Canadian Prime Minister Stephen Harper took the lead in the hostile reception accorded to Russian President Vladimir Putin at last weekend’s G-20 summit in Brisbane, Australia.
In an incident widely reported in the Canadian and international media, Harper grudgingly accepted Putin’s offer of a handshake and declared, “You need to get out of Ukraine.” Harper’s aggressive pose set the tone for the conference, where the western powers worked to further isolate Russia, including discussing plans to step up economic sanctions over Ukraine.
Harper’s provocative gesture illustrates Canadian imperialism’s ever more aggressive role in global geopolitical conflicts.
Ottawa gave its full backing to the fascist-led coup in Kyiv last February that led to the overthrow of the elected president, Victor Yanukovitch, and the installation of the pro-western regime under current President Petro Poroshenko. Harper was the first foreign leader to visit Kyiv in the wake of the coup.
This was part of a long-standing Canadian intervention in Ukraine. In close alliance with the US National Endowment for Democracy, Canada has long funded pro-western Ukrainian “civil society” groups and political parties using a government-supported network of Ukrainian-Canadian businessman and ethnic organizations. Many of the latter hail the ultranationalists who collaborated with the Nazis during World War II and their leader Stepan Bandera.
When Ukrainian President Poroshenko paid a visit to Ottawa in September, he complimented Canada’s Conservative government and the entire political establishment for their firm backing for the Kyiv regime. In a speech to parliament, he hailed Canada’s supply of nonlethal military equipment to the Ukrainian army and its diplomatic efforts on the international stage, declaring, “No one, with the possible exception of Poland, was so straightforward and earnest in sending a signal across the world to the Russians.”
This “signal” has included Canada assuming a major role in NATO’s efforts to encircle Moscow by positioning air power in the Baltic region and carrying out military exercises in Eastern Europe. Canadian aircraft based in the Baltic were involved in the interception of Russian military aircraft last month when they were in international airspace.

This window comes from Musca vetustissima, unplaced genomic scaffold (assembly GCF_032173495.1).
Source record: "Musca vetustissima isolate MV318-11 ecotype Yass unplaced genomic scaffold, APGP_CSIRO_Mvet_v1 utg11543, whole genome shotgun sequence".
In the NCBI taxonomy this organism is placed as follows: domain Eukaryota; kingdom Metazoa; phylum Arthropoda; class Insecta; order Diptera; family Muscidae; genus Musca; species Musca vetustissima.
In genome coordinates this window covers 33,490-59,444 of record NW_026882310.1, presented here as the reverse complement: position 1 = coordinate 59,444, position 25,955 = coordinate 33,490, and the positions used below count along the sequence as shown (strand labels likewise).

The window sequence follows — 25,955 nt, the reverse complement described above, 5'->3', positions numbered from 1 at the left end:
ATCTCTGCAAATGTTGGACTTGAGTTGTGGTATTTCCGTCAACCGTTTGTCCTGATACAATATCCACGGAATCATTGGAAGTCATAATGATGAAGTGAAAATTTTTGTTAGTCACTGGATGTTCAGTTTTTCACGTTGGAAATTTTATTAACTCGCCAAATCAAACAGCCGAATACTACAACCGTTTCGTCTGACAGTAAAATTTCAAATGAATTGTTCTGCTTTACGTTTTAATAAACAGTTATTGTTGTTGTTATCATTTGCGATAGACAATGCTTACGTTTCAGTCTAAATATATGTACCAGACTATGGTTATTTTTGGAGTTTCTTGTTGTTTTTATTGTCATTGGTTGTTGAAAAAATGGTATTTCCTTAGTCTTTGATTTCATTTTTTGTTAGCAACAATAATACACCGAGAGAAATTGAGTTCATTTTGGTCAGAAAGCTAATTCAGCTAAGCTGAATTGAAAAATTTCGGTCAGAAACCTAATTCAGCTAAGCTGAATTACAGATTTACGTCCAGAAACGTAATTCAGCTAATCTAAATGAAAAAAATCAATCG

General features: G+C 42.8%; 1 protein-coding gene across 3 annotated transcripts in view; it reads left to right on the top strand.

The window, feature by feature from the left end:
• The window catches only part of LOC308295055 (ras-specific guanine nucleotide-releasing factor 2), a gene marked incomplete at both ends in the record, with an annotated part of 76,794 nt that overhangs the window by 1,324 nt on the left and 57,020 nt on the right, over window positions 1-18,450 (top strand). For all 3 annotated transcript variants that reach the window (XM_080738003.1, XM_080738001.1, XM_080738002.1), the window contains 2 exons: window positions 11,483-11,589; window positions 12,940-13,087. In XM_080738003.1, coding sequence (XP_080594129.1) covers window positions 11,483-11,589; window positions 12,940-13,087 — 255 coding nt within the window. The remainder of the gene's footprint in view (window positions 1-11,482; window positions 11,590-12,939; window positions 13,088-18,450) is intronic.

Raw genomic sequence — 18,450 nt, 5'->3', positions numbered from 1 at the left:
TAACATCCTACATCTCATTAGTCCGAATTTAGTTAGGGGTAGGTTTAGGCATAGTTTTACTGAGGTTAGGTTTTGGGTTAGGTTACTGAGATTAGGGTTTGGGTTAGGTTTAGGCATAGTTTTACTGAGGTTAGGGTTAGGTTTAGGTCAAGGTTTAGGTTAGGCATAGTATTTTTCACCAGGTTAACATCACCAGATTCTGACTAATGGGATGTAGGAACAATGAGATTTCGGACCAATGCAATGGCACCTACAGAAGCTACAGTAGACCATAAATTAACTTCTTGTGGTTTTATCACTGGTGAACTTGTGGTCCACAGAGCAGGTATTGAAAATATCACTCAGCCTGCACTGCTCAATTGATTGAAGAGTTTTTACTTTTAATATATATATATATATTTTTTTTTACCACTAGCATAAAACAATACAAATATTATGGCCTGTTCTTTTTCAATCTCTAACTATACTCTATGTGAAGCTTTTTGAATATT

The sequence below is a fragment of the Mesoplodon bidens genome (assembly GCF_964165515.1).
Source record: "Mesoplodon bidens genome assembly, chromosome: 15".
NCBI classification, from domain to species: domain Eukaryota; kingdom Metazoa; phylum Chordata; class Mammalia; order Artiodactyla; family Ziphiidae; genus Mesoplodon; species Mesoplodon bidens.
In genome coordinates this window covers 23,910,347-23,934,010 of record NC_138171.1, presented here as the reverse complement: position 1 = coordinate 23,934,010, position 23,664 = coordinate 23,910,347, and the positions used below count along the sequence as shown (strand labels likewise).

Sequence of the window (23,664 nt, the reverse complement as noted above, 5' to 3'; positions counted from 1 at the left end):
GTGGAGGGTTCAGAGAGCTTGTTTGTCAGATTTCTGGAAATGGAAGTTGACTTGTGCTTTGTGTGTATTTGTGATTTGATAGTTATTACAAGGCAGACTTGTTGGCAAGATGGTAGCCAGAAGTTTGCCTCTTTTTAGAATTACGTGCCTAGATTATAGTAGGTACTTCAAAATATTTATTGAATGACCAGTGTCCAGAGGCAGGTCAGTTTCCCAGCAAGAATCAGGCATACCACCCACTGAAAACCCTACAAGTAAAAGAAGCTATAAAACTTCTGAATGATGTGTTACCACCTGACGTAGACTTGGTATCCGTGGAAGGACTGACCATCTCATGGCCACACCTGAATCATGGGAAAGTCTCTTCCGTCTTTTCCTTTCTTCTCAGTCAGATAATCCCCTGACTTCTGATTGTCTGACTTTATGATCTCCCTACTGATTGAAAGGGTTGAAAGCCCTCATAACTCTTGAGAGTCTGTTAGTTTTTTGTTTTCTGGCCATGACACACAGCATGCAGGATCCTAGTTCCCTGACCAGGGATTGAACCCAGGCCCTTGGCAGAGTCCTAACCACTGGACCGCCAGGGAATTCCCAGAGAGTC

In the Asia-Pacific region, the Harper government has moved to place Canada in the frontline in the US-led drive to contain and strategically encircle China. Last November, Ottawa concluded a secret agreement with Washington on military collaboration in the Asia-Pacific region, the “Asia-Pacific Defence Policy Cooperation Framework.” The Canadian Armed Forces (CAF) is also seeking to establish “forward bases” in Asia, including in South Korea and Singapore.
Harper arrived at the G-20 summit fresh from a visit to New Zealand, the first by a Canadian prime minister in 19 years. According to a report of his visit, topics discussed included security sharing—like Canada, New Zealand is one of the US National Security Agency’s “Five Eyes” surveillance allies— and issues surrounding the US-led Trans-Pacific Partnership (TPP).
The US-led TPP aims to exclude China from closer Pacific economic cooperation and place the US and its allies in the driver’s seat in establishing the rules of the capitalist world economic order in the 21st century. A week prior to his G-20 trip, Harper provocatively met with US President Barack Obama and other TPP participants in the US embassy in Beijing.
Canada’s increasingly aggressive posture, alongside that of the US and the other imperialist powers, is being driven by the ongoing capitalist crisis. Six years after the 2008 economic crash, economic conditions today are even more fragile.